Thursday, April 1, 2010

Hey! Ram – A Critic’s Delight! (Part 1)

A film that is close to my heart...a film that leaves me in awe every time I talk about it...a film that is stored in all the lobes of my cerebrum for eternity giving a tight fight to the high quality blue ray discs....Hey! Ram is that film that I did not watch in a cinema hall when it was released. Something I regret till date. If I say Hey Ram taught me everything about cinema it IS an understatement. It taught me to look beyond the obvious in each and every frame of a film. According to me, filmmaking is all about planning and detailing. And Hey! Ram is an epitome of just that. The admiration of the meticulous planning dominates every viewing with the question ‘is this possible in the world of commercial cinema?’ The film excels in screenplay, costume, camera work, editing.... or rather it can be said the film has exploited the language of cinema to its fullest by transcending all films before its time; a model for the ones to come in the future.

Following is a list of my observations, appreciation and understanding of the many layers in the film. From the dedication to Ananthu to credits roll in the end, each second of hey ram is packed with details, more than just 24 frames. Hey Ram uses various channels of communication such as image, speech, sound, music, writing that interact to produce both implicit and explicit meaning.

The very first dialogues on darkness and light and the comparison with Gandhi, offer a hint of the development of the story around the two key figures Gandhi and Saket Ram. Another incitement into the story is the perfect timing of the uttering of the word Pakistan by Saket Ram Junior and the switching of the aspirator (sound effect) causing discomfort to Saket Ram Senior. (In other words the word Pakistan is also discomfort to Saket Ram Senior).

The second scene is quite an important scene as it clearly establishes the mindset of Saket Ram (S) and his broad outlook towards religion, that is, he has not formed an opinion in terms of religion. This is made clear in his words. When Mortimer Wheeler talks about the riots he says ‘Hindu Muslim riots’ but when Saket Ram explains this to Amjad he says ‘communal riots’. This Saket Ram in the later half tells Amjad Khan to go to ‘his’ Pakistan.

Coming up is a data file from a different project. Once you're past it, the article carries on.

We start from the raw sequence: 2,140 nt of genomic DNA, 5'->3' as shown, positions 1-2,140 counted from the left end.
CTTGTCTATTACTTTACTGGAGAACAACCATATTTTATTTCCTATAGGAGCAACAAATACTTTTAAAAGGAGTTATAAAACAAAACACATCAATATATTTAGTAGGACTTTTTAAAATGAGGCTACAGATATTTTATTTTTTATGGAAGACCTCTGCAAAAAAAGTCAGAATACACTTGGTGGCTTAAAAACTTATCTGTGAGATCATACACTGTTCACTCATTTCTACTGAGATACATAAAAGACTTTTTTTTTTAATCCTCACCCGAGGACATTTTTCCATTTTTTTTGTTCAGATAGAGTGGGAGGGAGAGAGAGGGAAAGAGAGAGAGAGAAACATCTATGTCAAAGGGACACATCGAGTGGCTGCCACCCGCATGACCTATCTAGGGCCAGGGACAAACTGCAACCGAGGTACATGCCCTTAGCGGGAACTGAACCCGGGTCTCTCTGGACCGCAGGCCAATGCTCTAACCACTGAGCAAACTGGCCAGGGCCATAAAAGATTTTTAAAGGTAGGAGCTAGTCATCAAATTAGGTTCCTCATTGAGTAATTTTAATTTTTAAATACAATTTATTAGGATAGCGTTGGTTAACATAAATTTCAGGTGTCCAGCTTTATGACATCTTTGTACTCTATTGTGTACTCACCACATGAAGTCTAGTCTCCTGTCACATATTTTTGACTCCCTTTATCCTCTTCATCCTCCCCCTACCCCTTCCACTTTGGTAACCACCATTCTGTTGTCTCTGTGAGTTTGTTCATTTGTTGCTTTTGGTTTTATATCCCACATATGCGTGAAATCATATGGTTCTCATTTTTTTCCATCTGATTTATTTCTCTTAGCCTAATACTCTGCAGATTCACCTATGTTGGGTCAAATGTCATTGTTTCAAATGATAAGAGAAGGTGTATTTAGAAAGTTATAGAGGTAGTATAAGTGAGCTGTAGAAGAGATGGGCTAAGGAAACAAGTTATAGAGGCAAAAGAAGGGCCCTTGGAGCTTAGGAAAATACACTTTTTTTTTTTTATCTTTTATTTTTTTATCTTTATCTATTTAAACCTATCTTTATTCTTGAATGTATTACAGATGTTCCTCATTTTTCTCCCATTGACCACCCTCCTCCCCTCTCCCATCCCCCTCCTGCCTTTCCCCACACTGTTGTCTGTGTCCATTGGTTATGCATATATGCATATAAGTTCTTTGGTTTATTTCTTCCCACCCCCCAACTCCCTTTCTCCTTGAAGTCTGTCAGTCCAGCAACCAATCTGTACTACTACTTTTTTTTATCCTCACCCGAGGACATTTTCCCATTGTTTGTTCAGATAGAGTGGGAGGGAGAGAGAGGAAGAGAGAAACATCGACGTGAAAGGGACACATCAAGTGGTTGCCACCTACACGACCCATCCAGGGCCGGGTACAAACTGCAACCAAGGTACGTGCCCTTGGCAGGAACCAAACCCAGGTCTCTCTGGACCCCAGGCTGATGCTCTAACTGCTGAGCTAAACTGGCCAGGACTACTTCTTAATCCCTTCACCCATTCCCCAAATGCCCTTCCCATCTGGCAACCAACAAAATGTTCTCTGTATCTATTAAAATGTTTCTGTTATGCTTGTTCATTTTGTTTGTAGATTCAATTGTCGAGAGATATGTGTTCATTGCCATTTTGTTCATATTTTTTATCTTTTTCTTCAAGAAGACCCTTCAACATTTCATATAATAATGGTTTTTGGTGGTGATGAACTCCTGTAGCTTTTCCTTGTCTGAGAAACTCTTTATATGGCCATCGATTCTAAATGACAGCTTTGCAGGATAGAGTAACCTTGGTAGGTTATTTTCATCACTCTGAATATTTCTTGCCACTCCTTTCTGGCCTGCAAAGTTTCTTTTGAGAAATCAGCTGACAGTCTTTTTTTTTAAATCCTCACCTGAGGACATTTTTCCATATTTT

The following scene at the recreation club of Archaeological survey of India introduces many characters and their lifestyle during freedom struggle and partition issue. This scene helps in establishing the attitude of these Indians (Ram, Amjad and Lalwani) who are sharing cocktails with the Britishers. They are not really bothered by the current state of affairs in the country. For them it is another discussion over a drink. But later these three people face different turmoil, much to the contradiction of what they directly and indirectly mean in this scene.

Wheeler: To India (raising a drink)
Amjad: To India
Ram: Which India? Full or half?

Amjad: My wife is a Tamil Muslim from Amboor.
Britisher: Amber?
Lalwani: no sir its is not Amber it is Amboor … boor as in B O O R boor…
Britisher: poor and you?
Lalwani: no I am not poor I am a Sindhi sir.

As a complete contradiction to his statement Lalwani’s life takes a complete change. In the 35th scene before a railway gate Lalwani is selling paapads.
Maharajah: I wonder if he could count the money
Lalwani: Don’t worry your highness. That is what I was doing in Karachi.

While Ram goes for hunting with the maharajah he reveals he is a vegetarian. The maharajah laughs and exclaims that he is a hunter only with passion and no hunger. This truly symbolises the present state of Ram.

The conversation that Ram has with Abhyankar in Calcutta post partition was a bold dig at Gandhi. ‘Yenna theriyum intha aatu mandhaingalukku...thatha bakrid kondada porarnuu...” made me wonder how it escaped the censor’s scissors. Though Ram had a change of heart turning into a Gandhian the film continued its barbs even till its closing scene. Light enters the room of Saket Ram after opening the windows which had the painting of Gandhi’s face. There are no two ways of interpreting this.

Different characters use different language. Thus the film could be called an Indian film instead of a Tamil film. On the other hand, most of the time, the silence of the characters is eloquent. When Ram tries to seduce Mythili during the Lavni song the camera promptly pans to show the unhappy expression of Abhyankar. The scene where Ram and Mythili prostrate before the elders, Ram who is pre occupied gets up in 2 counts and Mythili hints to him mouthing ‘Moonu’ (three). How much more detailing can one expect?

(To be continued)

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